January 27, 2021

I don't usually pay attention to the stock market, because I don't have any money -- and even if I did, I wouldn't be buying stocks, since it's clear that it's a sucker's game for small investors.

But I do like a good troll, and in this case, Reddit users have created one of the best.

You have a bunch of angry young men who are pissed about their dead end jobs, burdensome school loans, and bleak futures, and they hate the 1%. They're pissed that the media keeps talking about the booming "economy" when what they really mean is people wealthy enough to make money on stocks. (I mean, who needs three yachts?) I'd agree that the current culture of excess is the sign of a very sick economy.

So why not band together to stick it to the Bigs -- and maybe make a few bucks in the meantime? The L.A. Times' Michael Hiltzik:

On the Reddit forum WallStreetBets and among other small investors posting online, the glee is palpable. “You guys are making such an impact that these fat cats are worried that they have to get up and put in work to earn a living,” a moderator of the forum posted a few days ago.

A lot of the financial columnists complain that the Reddit investors are, well, not quite sporting. (Which, if you'll recall, is what the British said about the colonials in the Revolutionary War for using guerrilla tactics like jumping out of trees to make up for their lack of numbers and guns.) They see short-sellers as an important part of the market, while the Reddit trolls see them as one piece in a very corrupt game. Plus, they're doing it for the lulz. Via Vox:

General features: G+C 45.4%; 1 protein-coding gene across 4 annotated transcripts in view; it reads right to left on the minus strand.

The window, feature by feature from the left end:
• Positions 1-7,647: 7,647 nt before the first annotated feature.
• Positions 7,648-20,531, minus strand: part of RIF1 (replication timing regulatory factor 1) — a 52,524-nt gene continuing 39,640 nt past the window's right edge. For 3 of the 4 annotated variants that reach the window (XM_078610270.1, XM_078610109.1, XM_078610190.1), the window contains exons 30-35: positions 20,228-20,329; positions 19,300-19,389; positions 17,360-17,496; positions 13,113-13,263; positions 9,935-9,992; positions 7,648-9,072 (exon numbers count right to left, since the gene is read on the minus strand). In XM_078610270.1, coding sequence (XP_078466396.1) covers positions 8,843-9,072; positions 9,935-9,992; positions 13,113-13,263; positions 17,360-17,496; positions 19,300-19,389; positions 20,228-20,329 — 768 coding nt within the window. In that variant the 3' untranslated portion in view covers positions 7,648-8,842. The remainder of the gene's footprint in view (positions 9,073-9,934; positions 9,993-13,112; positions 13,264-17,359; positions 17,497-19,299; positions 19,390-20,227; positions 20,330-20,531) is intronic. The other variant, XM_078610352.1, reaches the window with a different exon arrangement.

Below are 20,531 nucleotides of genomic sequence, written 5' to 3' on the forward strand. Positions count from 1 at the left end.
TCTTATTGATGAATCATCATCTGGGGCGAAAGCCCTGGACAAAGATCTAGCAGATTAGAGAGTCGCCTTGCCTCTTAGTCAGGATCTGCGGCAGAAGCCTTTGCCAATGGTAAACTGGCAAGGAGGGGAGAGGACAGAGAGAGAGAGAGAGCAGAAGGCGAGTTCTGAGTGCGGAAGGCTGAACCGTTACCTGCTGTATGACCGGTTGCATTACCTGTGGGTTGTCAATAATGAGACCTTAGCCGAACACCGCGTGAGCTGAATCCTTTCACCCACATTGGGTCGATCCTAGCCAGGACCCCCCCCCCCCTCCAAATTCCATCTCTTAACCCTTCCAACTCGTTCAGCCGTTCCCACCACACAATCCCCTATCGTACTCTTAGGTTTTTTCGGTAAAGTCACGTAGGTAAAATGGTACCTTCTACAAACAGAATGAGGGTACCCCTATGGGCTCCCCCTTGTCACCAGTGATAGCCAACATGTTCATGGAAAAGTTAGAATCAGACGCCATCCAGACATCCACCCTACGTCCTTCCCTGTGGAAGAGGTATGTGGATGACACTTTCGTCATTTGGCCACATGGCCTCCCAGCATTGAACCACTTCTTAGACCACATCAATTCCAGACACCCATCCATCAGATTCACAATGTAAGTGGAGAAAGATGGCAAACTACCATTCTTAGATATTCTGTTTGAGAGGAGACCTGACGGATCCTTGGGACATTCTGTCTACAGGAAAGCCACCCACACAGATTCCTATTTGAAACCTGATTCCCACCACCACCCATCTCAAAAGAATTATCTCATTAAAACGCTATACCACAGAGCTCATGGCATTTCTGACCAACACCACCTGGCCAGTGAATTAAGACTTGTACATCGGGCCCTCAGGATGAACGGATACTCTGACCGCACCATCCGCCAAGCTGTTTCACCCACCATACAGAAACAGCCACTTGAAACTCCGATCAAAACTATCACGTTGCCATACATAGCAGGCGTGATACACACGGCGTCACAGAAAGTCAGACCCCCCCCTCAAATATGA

By Kochkodin’s recounting, a bull case for GameStop (basically, an argument that its stock is good) started showing up on WallStreetBets about two years ago and has, off and on, been bubbling up. Scion Asset Management, the hedge fund run by Michael Burry, who you might know from The Big Short, revealed he had a position in the company, which inspired some confidence, and then Ryan Cohen, the co-founder of the pet e-commerce company Chewy, disclosed last August that he had a big stake in GameStop. Earlier this month, he was added to its board. That’s been interpreted as positive for GameStop.

As Reddit and retail traders started to take notice of GameStop, they also took notice of how heavily shorted the stock was — information that’s generally pretty easy to get. And they figured out a way that, if they acted all together, they could sort of screw the shorts over and make a profit doing it. Kochkodin points to a post from four months ago starting to plot. It's subject: “Bankrupting Institutional Investors for Dummies, ft Gamestop.”

This Slate story has a good explanation, concluding:

Does any of this make sense? Not really. But it makes no less sense than the stock market itself sitting near record highs each day just as expiring federal unemployment benefits are pushing 8.1 million Americans into poverty and U.S. senators are balking at an enhanced stimulus package. It wasn’t the GameStop stock’s Reddit hype team that first decided the market needed little tether to the daily realities facing most people, or even to a specific video game retailer.

In other words, hate the game, not GameStop.

Yep. Here's what one Redditor wrote this morning: "I can now write my mom a check and put my sister through Lymes treatment. This has been a very rough year, but I’m so thankful for every single one of you."

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